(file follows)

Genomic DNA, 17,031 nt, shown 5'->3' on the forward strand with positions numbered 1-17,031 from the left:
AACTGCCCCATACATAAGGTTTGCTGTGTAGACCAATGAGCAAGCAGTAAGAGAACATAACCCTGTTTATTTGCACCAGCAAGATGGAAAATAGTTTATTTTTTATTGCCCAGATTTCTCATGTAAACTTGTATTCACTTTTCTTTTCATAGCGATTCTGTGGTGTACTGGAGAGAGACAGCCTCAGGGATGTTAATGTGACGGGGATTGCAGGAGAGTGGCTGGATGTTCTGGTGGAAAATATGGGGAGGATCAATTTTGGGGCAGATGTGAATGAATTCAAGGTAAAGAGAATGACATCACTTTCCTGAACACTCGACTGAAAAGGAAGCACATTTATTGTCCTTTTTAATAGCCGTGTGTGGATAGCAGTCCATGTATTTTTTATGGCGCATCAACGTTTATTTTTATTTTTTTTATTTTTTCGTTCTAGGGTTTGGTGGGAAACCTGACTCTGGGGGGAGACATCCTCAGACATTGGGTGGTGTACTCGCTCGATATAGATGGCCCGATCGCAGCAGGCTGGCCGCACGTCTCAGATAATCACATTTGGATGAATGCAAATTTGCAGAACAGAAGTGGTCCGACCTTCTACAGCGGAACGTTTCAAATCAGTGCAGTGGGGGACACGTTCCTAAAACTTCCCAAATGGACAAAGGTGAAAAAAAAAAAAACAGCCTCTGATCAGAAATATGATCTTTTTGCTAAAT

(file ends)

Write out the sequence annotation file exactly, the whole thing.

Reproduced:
Genomic DNA, 17,031 nt, shown 5'->3' on the forward strand with positions numbered 1-17,031 from the left:
AACTGCCCCATACATAAGGTTTGCTGTGTAGACCAATGAGCAAGCAGTAAGAGAACATAACCCTGTTTATTTGCACCAGCAAGATGGAAAATAGTTTATTTTTTATTGCCCAGATTTCTCATGTAAACTTGTATTCACTTTTCTTTTCATAGCGATTCTGTGGTGTACTGGAGAGAGACAGCCTCAGGGATGTTAATGTGACGGGGATTGCAGGAGAGTGGCTGGATGTTCTGGTGGAAAATATGGGGAGGATCAATTTTGGGGCAGATGTGAATGAATTCAAGGTAAAGAGAATGACATCACTTTCCTGAACACTCGACTGAAAAGGAAGCACATTTATTGTCCTTTTTAATAGCCGTGTGTGGATAGCAGTCCATGTATTTTTTATGGCGCATCAACGTTTATTTTTATTTTTTTTATTTTTTCGTTCTAGGGTTTGGTGGGAAACCTGACTCTGGGGGGAGACATCCTCAGACATTGGGTGGTGTACTCGCTCGATATAGATGGCCCGATCGCAGCAGGCTGGCCGCACGTCTCAGATAATCACATTTGGATGAATGCAAATTTGCAGAACAGAAGTGGTCCGACCTTCTACAGCGGAACGTTTCAAATCAGTGCAGTGGGGGACACGTTCCTAAAACTTCCCAAATGGACAAAGGTGAAAAAAAAAAAAACAGCCTCTGATCAGAAATATGATCTTTTTGCTAAAT